On the morning of May 3, 1945, the American 103rd Infantry Division of the Seventh Army was ordered to take Innsbruck. When the troops got closer to the city, they saw an approaching car with a white banner made out of a bed sheet. Major Bland West, an intelligence officer, saw a young man with a swollen face jumping out of the car. He introduced himself as Lt. Mayer of OSS, and explained he was going to take the major with him to accept the German surrender. Later on West found out that Mayer was a sergeant. Thus, the German troops in this area surrendered to an American sergeant, a Jewish emigrant from Germany.[18]

Mayer was awarded the Legion of Merit and a Purple Heart by the United States Government.[19]

Recent Events[edit]

A TV movie based on the Operation Greenup, with Frederick Mayer and the other surviving agents and family members, titled The Real Inglorious Bastards, was premiered on History Television.[20][21] In it, Wynberg and Mayer are reconnected for a discussion via webcam chat. Hans Wynberg died the day after his interview for the production. The movie specifies that Mayer, Webber and Wijnberg "were all decorated for their role in Operation Greenup".

On April 25, 2013 Senator Jay Rockefeller from West Virginia wrote a letter to President Obama asking the President to consider further recognizing Fred’s heroic service to the country. [22]

On November 3, 2013 Fred attended a program chaired by U.S. Senator Jay Rockefeller honoring veterans Sunday afternoon at Parkersburg High School. As part of Sunday's program, Rockefeller presented Mayer with a framed letter from President Barack Obama recognizing his service. Rockefeller later tweeted that he is working to secure the Medal of Honor for him. [23]

On March 18, 2014 West Virginia Secretary of State Natalie Tennant called on President Obama to award Fred Mayer the Medal of Honor. Secretary Tennant also posted a 20 minute interview with him and presented him a special Certificate of Commendation from her office. [24]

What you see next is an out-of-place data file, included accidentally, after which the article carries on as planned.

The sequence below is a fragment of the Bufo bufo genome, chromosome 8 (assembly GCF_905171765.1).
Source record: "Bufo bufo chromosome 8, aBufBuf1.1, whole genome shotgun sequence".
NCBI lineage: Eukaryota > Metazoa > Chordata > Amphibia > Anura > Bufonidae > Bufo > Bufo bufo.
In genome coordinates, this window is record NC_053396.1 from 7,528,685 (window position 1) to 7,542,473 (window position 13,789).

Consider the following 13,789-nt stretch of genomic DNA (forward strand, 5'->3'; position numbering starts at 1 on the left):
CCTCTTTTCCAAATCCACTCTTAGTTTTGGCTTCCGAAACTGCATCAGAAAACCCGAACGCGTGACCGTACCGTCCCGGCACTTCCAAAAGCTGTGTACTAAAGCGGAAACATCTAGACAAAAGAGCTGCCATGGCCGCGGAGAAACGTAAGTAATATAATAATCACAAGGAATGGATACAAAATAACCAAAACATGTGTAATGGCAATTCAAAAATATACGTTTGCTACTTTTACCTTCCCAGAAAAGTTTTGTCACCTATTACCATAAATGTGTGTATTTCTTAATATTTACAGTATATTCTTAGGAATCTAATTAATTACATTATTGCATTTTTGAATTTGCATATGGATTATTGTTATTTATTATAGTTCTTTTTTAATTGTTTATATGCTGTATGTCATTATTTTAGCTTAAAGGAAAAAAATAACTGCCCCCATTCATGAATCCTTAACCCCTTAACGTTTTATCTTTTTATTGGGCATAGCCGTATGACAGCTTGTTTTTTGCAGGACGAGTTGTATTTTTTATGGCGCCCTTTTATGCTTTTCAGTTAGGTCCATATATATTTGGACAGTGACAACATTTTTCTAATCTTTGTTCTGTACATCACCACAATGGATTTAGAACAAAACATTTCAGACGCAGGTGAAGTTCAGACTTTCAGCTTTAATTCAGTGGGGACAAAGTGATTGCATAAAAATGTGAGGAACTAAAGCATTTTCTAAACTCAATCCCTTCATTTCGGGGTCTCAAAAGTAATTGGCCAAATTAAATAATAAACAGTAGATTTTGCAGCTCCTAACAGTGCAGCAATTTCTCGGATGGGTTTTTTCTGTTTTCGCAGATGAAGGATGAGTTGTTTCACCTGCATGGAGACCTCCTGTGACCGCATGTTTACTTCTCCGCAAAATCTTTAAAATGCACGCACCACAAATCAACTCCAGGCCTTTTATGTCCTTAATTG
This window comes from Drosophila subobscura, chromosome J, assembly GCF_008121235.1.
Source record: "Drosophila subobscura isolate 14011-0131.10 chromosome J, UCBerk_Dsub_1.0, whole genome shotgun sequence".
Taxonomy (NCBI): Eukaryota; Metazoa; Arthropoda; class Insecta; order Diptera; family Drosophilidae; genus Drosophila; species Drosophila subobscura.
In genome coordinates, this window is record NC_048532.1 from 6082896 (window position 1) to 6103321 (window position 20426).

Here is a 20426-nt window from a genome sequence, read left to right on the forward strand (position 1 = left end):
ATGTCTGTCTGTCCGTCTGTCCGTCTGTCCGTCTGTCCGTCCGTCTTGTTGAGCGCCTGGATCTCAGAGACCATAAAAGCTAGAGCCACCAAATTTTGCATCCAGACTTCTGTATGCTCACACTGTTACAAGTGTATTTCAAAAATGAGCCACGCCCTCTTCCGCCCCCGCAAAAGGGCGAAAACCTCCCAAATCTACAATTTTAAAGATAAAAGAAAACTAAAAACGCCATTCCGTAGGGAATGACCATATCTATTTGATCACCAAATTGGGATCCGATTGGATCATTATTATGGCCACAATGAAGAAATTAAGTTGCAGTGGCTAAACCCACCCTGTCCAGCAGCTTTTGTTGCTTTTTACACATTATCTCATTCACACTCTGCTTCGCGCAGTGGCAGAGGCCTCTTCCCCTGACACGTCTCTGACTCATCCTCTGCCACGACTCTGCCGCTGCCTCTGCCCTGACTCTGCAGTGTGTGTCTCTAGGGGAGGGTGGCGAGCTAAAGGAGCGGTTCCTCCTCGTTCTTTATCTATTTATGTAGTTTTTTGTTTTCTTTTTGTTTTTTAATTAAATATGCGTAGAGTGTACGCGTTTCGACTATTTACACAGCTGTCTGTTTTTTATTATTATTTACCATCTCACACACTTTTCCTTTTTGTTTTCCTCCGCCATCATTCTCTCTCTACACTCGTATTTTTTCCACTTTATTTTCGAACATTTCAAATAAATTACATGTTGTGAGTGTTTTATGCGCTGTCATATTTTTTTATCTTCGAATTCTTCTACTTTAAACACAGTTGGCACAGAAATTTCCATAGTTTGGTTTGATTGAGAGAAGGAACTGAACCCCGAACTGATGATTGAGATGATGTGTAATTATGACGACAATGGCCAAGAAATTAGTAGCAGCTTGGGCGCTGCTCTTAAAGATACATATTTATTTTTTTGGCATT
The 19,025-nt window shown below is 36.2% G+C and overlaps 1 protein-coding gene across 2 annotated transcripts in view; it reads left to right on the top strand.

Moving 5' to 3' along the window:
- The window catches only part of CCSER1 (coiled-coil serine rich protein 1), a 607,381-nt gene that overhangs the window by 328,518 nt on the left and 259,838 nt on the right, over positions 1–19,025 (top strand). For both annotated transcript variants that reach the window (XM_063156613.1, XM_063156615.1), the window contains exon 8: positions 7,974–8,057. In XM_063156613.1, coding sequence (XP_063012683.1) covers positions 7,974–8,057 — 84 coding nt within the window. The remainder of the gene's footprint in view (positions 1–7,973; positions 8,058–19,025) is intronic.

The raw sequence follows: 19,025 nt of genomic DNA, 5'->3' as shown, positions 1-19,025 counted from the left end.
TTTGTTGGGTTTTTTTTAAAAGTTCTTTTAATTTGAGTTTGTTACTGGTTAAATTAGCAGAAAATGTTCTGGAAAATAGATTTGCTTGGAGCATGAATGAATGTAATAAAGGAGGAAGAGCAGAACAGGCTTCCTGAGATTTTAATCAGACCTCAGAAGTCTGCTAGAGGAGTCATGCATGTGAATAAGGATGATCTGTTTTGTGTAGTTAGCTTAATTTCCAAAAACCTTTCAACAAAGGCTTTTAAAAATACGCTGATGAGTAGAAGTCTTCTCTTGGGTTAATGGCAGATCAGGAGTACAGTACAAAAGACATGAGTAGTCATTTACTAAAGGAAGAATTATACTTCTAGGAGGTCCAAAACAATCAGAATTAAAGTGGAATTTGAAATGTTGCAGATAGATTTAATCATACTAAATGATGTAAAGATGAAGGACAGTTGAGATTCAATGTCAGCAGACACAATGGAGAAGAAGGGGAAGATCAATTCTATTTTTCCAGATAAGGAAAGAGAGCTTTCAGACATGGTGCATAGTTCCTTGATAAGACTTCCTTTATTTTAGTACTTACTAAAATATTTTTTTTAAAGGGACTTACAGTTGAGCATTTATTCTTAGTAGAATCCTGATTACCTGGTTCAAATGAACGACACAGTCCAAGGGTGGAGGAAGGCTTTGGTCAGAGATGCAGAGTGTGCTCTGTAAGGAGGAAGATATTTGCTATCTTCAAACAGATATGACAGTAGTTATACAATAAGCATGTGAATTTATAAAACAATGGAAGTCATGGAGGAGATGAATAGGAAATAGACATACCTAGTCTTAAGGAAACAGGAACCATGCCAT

1. ^ Mayer, Frederick. "United States Public Records Index". 
  2. ^ a b O'Donnell 2009, p. 5
  3. ^ O'Donnell 2009, pp. 5-6
  4. ^ O'Donnell 2009, p. 4
  5. ^ O'Donnell 2009, pp. 57-59
  6. ^ O'Donnell 2009, p. 15
  7. ^ Schwab 1996, p. xi
  8. ^ Moon 2000, p.
  9. ^ Moon 2000, p. 308
  10. ^ Schwab 1996, p. 4
  11. ^ Moon 2000, p. 277
  12. ^ a b Mayer 2010
  13. ^ a b c Moon 2000, p. 273
  14. ^ a b O'Donnell 2009, p. 1
  15. ^ O'Donnell 2009, p. 130
  16. ^ O'Donnell 2009, p. 132
  17. ^ O'Donnell 2009, p. 134
  18. ^ Moon 2000, p. 276
  19. ^ Cashman, Greer Fay (17 February 2010). "Hail the unsung heroes; History has not yet done sufficient justice to those Austrian and German citizens who resisted Nazi rule.". Retrieved 21 November 2010. 
  20. ^ "'Real Inglorious Bastards' reminiscent of Tarantino flick". The Canadian Press (CTV News). 2012-11-06. Retrieved 2015-03-21. 
  21. ^ "The Real Inglorious Bastards home". Retrieved 17 December 2013. 
  22. ^ [1]
  23. ^ [2]
  24. ^ [3]